Pyredoodles were developed from hybridizing the Great Pyrenees and the Poodle. These dogs are big and fluffy, almost always appearing to smile. The Great Pyrenees is thought to be a giant dog breed, and when they are bred with a Standard Poodle, the hybrid stays large, topping out at over 100 pounds. The good thing is that their heart is just as big as they are.

The Pyredoodles can also be called the Pyreneespoo, the Pyreneesdoodle, or the Pyrepoo. They are surprisingly a more common hybrid. That means that if you are looking for one, check out your local shelter because there is a shot they might be there.

They are adaptable to different living situations, but they do need quite a bit of exercise to keep content. They love children and can display overprotective qualities if they feel like they are being threatened. They often inherit the color of the Great Pyrenees, a stark white, and have wavy, long fur.

7. Sheepadoodle

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To contrast a few of the more common mixes, there is the Sheepadoodle. Although the name sounds a little like a rooster crowing, it is a hybrid mix of an Old English Sheepdog and a Poodle.

The Sheepadoodle is a larger dog breed, although any Doodle can be bred with a smaller Poodle to make a tinier version. They are friendly and love children. If they are socialized well, they behave well with other dogs. They might have herding urges, depending on which parent their personality favors. These pups don’t adapt well to apartment living.

The Sheepadoodle often looks much like the Sheepdog, instead of having a curly coat like other Doodles do. They have straight to wavy fur and are almost always black and white, with mottled coloring variations between the two colors.

8. Goldendoodle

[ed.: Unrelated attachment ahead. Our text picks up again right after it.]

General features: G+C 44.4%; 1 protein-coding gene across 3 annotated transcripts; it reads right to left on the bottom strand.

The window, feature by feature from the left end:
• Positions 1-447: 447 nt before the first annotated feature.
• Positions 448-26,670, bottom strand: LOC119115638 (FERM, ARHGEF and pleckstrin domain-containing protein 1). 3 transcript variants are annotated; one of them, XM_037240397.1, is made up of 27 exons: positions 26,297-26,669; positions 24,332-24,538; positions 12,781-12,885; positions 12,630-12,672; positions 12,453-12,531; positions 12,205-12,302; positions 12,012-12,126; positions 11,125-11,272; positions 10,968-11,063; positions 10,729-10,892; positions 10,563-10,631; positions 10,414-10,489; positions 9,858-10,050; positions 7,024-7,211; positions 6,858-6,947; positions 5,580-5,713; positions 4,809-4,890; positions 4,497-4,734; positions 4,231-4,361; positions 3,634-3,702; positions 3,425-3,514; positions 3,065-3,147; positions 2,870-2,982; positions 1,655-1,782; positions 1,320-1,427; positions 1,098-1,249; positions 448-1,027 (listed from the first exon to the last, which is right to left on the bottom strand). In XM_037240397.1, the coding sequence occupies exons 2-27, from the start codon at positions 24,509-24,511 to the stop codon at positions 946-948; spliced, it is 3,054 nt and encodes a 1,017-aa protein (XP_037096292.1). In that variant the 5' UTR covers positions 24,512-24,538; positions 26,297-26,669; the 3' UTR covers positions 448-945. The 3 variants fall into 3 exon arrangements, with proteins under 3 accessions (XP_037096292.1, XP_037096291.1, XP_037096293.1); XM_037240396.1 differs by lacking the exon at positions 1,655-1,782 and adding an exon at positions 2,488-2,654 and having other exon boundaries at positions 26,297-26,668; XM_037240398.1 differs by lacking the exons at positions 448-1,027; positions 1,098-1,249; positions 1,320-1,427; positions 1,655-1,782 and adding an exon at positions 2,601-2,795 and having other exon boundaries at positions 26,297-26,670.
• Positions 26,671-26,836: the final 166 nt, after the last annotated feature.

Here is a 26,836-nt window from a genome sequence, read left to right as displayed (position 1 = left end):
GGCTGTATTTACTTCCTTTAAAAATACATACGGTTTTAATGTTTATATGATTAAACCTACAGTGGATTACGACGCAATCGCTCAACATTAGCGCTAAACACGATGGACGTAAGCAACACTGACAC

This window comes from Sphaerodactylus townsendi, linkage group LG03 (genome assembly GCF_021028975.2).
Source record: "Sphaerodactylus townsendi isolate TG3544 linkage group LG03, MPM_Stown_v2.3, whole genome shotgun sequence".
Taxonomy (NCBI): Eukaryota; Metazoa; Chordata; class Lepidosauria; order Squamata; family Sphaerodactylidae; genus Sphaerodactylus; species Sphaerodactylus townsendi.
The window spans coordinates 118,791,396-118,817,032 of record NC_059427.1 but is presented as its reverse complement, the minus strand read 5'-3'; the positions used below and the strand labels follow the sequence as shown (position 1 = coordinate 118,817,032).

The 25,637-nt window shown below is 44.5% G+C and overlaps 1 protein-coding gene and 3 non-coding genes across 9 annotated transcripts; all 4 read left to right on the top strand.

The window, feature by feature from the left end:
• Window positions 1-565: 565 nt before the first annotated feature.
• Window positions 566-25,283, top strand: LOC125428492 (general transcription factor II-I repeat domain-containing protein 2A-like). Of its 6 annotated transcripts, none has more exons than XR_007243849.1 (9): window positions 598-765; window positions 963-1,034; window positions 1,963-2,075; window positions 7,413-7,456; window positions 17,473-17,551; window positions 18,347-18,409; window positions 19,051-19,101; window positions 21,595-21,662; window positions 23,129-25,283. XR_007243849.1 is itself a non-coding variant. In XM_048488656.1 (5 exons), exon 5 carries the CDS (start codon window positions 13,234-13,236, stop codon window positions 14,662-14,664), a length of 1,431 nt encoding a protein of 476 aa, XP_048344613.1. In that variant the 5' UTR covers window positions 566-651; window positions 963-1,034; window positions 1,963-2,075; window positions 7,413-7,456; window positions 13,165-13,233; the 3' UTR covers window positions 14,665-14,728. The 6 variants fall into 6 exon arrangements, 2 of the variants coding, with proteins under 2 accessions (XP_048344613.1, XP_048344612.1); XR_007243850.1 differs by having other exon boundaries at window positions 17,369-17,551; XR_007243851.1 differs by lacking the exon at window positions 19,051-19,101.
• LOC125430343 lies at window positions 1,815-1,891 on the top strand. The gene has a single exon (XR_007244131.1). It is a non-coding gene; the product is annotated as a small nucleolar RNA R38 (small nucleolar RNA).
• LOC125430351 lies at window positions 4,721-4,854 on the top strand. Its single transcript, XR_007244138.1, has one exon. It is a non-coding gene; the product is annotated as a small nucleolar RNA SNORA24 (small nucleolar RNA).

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The mix of a Golden Retriever and a Poodle is called a Goldendoodle. Both the Golden Retriever and the Poodle are extremely popular, so of course, their combination is too. This Doodle has a wonderful character” calm but fun-loving. Their eyes speak to their intelligence, and they range from 10 pounds to 80, depending on the Poodle variety.

These dogs don’t shed, so they need extensive grooming to keep their coat healthy and clean. Typically, mixed breeds are not recognized as their own breed. However, the Goldendoodle has become so prolific and popular that they are beginning to be recognized as their own. They make great family pets, although they may need extra training.

Goldendoodles inherit the wavy or curly hair from the Poodle but are often a shade close to their Golden Retriever parent. Be sure to inquire after the Poodle variety from the breeder when investing in these pups so you will know how big they will get.

9. Labradoodle

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A Labradoodle is a mix of a Labrador and a Poodle. They look like a Golden Retriever and a Poodle but have a bit of a different personality. They can be highly energetic dogs, as well as playful and social. They like to be around people as much as possible.

The Labradoodle was initially bred in Australia to be a guide dog for those with disabilities. They are a gorgeous mix and quite smart, with more obedience bred into them than other Doodles. They are an adaptable breed and can be a variety of sizes.

This Doodle has a wide variety of color patterns, although the texture of the coat is similar to the Poodle, wavy or curly. The typical colors include chocolate, white, black, tan, cream, or multicolored.

10. Yorkiepoo

The Yorkiepoo is a combination of a Yorkshire Terrier and a Poodle. They are one of the more common pups among the toy mixes. The mix can be quite a handful, a bit rowdy and vocal yet loving and protective. They need consistent training to behave appropriately.

Yorkie dogs are known to be one of the yappiest dogs out there, helping to give small dog breeds the reputation of being shrill and loud. They need a great deal of training as young as possible to curb this tendency. Yorkiepoos have a large amount of energy and love to play around. It is best to have one of these dogs if you already have other dogs or plan on getting more than one.

Their coat varies depending on the parent that they favor. Either way, they will need some grooming and extra attention around their eyes and mouth. They are often black and tan but can also be cream, white, or brown.

11. Aussiedoodle

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An Aussiedoodle features the mix of an Australian Shepherd and a Poodle. They are typically bred with a Standard Poodle and are medium-sized dogs, although they can be toy pups. These dogs are intelligent and have become quite common, to the point that they are trained and used as service animals.